Some six hundred primary school children from in and around the city of Groningen today travelled back in time to the 15th, 16th and 17th centuries. Assistant Professor of the Art History of Christianity, Dr Justin Kroesen, was their guide. In a lecture for the Children’s University, Kroesen told them about the numerous churches dotted around the province. The red bricks conceal a wealth of exciting stories: about Onno the Knight
, the Van Starkenborgh family and the opulent Anna van Ewsum. Kroesen: ‘The churches of Groningen are veritable time capsules.’
During his lecture, Kroesen used stories about the churches to illustrate the history buried in these age-old places. Kroesen: ‘There are a staggering 105 old churches in the province of Groningen. That’s more than in any other province. You come across them around practically every corner. The stories concealed in these churches take us on an exciting journey through time, like being in a time machine.’
Kroesen gave three lectures, and took some six hundred upper primary school children on a journey through time. First of all, there was Onno the Knight, who embarked on a voyage to the Holy Land until fate struck in the shape of the River Jordan. His companion Albert was carried away by the strong current. He also told the story of the Van Starkenborghs, a family that went on a rampage in the churches of Groningen during the Iconoclastic Fury . Kroesen: ‘The Van Starkenborghs were like Eric Carle’s very hungry caterpillar. Although already very wealthy, they saw an opportunity to add to their fortune and gain more authority in the village by stealing the churches’ treasures.’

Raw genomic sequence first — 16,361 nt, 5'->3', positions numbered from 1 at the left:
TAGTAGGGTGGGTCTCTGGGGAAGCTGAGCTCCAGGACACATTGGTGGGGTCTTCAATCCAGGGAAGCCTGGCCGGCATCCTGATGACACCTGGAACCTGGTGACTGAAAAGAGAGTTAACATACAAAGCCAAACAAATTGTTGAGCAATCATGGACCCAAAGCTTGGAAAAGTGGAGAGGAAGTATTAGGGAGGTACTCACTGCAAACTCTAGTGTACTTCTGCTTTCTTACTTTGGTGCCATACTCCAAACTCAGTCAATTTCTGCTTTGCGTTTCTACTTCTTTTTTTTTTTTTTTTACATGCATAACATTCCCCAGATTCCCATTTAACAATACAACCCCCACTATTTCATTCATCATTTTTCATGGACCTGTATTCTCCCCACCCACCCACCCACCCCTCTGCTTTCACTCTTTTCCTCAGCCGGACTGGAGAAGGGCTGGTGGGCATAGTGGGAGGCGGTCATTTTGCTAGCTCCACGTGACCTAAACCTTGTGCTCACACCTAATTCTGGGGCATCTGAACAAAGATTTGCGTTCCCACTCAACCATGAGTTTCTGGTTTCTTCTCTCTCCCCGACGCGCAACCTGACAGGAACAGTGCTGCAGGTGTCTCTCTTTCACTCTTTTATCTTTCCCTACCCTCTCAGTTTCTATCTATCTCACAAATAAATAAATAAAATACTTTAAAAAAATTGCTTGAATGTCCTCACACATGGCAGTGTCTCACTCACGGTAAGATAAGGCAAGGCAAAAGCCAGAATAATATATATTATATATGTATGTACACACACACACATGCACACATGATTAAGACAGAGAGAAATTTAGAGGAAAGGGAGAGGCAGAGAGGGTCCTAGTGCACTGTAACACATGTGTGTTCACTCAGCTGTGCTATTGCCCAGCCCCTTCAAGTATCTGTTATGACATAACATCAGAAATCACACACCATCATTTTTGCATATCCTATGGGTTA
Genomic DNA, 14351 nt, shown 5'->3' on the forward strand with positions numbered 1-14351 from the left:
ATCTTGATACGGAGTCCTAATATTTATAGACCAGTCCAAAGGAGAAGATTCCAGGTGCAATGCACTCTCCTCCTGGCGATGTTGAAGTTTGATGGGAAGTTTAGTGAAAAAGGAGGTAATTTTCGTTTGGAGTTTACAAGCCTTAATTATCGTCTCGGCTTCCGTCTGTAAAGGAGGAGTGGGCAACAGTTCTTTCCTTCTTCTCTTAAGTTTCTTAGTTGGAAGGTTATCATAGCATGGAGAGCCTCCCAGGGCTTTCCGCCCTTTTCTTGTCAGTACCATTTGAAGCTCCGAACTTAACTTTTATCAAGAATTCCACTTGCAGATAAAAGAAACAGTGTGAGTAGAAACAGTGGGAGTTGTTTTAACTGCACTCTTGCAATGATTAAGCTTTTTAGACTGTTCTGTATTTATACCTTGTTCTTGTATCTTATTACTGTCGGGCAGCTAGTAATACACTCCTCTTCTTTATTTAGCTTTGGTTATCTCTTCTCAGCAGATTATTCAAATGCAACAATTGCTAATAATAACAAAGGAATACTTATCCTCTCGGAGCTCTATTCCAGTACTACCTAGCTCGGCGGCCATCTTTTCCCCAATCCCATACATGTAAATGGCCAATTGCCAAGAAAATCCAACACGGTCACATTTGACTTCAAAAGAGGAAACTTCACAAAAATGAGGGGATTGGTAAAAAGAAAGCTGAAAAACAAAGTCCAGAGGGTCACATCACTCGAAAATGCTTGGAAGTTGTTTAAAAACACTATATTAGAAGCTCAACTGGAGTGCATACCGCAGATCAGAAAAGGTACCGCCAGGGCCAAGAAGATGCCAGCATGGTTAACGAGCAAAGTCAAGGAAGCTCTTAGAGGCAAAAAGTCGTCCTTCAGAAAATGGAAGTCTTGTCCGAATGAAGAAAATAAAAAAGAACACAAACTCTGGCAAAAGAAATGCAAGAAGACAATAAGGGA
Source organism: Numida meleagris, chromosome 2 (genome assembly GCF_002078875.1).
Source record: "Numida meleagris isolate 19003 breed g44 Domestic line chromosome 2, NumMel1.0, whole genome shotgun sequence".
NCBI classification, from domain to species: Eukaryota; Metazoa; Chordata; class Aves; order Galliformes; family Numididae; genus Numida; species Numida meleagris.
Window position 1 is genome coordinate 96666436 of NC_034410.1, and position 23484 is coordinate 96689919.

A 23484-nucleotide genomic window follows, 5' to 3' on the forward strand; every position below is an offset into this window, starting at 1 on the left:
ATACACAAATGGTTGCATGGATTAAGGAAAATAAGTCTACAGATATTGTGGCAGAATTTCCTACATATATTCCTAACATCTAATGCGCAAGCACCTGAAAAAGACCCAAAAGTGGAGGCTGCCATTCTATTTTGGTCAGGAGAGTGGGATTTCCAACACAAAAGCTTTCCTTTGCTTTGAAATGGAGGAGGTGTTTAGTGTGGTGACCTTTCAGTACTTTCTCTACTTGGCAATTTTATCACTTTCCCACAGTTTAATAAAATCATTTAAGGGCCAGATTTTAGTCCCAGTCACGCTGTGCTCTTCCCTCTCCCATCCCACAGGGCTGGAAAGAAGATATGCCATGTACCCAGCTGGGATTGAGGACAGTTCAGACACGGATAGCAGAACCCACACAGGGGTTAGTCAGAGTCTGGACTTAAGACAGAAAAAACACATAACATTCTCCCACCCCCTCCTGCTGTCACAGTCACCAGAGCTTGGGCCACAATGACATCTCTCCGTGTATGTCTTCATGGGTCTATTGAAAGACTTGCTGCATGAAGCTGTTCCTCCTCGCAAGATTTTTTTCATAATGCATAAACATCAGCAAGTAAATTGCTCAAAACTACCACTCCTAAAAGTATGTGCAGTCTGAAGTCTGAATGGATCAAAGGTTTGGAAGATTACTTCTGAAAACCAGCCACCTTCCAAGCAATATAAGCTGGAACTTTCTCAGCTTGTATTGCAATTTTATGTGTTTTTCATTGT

But the Van Starkenborghs were not the only rich family in the area. Anna van Ewsum also belonged to a family of great standing. In fact they were so rich that they sat in their own box pew in the local Midwolde Church, higher than the minister himself. Kroesen: ‘They looked down on the minister and the ordinary villagers. It was like having a sky box in the church. And what about the coats of arms they collected on the walls of the church? They’re not much different from your friends’ gallery on Facebook when you think about it!’
Kroesen’s lectures marked three different anniversaries for the Children’s University. It is exactly ten years since the very first children’s lecture, when Prof. Peter Barthel gave a lecture about the moon. The children’s lecture also coincides with the University of Groningen’s 400th anniversary celebrations (For Infinity), and the 45th anniversary of a partner organization, the Old Groningen Churches Foundation.
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